hawkeye10
 
  1  
Reply Fri 25 Feb, 2011 04:01 pm
@georgeob1,
Quote:
Is that your intent?
to describe the nature of the problem. THere is a solution, it is to empower free will and to allow individuals to control their domains. I argue else where that we need to depower government and return power to the citizens, when I argue that we need to reestablish borders and allow those with-in those borders to control what goes on inside those borders I am likewise arguing for returning power to the citizens. It is the same idea on different scales..I am in charge of me...my family is in charge of of our family...my city is in charge of my city, America is in charge of America.

The real problem is that because we were scared (in many cases manipulated with fear) we threw in with the corporate class when they pushed to eliminate borders and governments control of wealth, because we had this dream that we would all be one happy family and there would be no more conflict...we would finally have peace. But this is not so, what we got was even more paranoia and fear as we saw that we were losing control over our lives, and as we watch the thugs steal increasing amounts of the wealth with us powerless to stop them because we hand handed over the power we once had. The government made it all worse when having given up working for the citizens and instead becoming an agent of the corporate class and this given up regulating power and wealth it moved on to finding new work, for instance regulating what we eat, how we have sex, and what we think. We can't even believe what we want to believe any more, nor say what we want to say, nor make our lives what we want our lives to be, because we gave away our sovereignty in the search for peace, which we never got. Enough with that, it was a bad idea.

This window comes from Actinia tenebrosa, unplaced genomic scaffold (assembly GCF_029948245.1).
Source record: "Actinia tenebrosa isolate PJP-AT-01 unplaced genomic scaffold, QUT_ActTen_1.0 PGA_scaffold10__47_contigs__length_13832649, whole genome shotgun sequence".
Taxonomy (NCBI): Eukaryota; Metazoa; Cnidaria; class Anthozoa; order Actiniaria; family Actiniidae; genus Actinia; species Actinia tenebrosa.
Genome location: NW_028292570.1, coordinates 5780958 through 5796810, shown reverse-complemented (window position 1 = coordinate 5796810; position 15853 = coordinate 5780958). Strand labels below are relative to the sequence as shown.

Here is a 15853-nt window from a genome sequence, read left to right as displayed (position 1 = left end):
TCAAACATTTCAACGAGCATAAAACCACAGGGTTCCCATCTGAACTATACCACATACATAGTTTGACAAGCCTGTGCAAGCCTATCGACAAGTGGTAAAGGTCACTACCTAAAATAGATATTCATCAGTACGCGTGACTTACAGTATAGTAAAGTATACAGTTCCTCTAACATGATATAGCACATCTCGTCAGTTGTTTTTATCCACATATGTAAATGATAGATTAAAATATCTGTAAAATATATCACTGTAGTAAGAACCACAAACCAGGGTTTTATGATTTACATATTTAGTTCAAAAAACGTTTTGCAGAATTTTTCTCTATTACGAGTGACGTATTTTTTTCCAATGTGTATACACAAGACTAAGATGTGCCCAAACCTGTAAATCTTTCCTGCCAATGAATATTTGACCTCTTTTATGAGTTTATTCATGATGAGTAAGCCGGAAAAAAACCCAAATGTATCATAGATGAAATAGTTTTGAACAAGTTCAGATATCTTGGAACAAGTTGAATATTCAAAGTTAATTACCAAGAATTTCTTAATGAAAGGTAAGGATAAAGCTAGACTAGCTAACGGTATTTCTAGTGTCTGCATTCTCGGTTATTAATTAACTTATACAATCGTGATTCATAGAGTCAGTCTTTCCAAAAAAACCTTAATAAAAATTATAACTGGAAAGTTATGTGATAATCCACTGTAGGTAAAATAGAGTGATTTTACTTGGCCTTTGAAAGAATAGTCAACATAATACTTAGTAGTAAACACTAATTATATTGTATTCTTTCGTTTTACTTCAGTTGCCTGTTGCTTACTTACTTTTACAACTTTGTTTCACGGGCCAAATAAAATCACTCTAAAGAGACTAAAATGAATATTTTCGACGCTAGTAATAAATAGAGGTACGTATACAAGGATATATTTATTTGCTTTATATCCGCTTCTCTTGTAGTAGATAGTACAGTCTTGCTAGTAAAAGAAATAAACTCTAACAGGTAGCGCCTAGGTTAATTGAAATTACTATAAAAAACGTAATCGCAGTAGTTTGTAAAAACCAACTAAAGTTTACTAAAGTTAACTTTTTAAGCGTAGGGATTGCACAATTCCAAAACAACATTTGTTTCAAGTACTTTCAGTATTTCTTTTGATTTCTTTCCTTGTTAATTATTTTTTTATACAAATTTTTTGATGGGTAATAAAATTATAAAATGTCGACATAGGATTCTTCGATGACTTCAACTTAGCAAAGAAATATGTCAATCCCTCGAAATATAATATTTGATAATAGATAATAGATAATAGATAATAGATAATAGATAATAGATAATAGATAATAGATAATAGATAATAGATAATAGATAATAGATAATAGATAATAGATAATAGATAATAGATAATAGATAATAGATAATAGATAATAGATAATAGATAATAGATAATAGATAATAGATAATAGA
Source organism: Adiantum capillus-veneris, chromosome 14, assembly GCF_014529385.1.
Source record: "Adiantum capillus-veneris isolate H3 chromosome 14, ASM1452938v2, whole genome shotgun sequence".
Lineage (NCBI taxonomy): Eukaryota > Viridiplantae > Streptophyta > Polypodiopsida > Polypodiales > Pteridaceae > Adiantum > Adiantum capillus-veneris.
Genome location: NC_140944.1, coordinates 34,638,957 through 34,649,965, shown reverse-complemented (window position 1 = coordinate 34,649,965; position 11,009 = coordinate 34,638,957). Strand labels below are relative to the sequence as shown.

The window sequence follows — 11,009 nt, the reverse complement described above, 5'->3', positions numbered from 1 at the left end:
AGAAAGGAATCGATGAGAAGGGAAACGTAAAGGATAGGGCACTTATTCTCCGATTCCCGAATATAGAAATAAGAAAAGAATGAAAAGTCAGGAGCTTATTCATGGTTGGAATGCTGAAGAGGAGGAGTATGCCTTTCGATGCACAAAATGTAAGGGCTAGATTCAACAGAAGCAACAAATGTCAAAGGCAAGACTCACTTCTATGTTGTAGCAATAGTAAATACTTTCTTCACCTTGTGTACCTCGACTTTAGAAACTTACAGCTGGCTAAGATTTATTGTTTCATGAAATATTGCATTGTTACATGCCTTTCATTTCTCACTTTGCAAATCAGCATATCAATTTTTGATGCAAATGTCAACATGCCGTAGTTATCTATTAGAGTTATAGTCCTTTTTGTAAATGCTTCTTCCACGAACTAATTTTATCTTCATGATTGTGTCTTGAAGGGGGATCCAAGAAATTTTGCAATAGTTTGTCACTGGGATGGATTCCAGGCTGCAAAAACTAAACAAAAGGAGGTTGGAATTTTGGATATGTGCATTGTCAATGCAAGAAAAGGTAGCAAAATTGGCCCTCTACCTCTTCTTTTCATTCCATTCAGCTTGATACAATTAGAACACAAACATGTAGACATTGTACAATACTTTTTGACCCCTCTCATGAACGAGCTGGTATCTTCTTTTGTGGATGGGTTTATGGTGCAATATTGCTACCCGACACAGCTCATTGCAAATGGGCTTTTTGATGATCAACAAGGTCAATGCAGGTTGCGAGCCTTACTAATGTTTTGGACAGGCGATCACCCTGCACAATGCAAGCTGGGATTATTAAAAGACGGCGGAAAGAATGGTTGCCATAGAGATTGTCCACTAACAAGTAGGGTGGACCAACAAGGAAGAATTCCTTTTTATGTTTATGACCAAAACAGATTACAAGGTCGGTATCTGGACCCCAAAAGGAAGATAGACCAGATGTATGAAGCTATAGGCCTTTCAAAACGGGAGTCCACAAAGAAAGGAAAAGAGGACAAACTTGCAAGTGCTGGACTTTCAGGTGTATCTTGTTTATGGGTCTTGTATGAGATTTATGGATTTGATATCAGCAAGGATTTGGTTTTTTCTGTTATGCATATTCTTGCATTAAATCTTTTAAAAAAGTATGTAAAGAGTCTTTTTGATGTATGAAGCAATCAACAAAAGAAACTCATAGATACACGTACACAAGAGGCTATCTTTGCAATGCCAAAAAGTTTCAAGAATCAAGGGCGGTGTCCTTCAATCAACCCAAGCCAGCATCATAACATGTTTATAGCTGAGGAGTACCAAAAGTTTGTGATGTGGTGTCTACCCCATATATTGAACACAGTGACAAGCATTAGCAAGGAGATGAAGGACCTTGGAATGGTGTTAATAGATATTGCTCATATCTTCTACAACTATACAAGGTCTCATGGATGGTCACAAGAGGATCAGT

This fight over government unions is a lot of deck chair rearranging, and we know how it will end up because one side has most of the power and the other has little, because one side has the money and the other side is trying to continue to get paid at the old rate. Union members can appeal to the citizens for protection but the citizens are broke and have already gotten the shaft, there will be little sympathy forthcoming...
Cycloptichorn
 
  2  
Reply Fri 25 Feb, 2011 04:09 pm
@georgeob1,
Quote:
Of course all of this gives a new meaning to the "collective bargaining rights" mantra endlessly reported by union hacks. There are no such rights.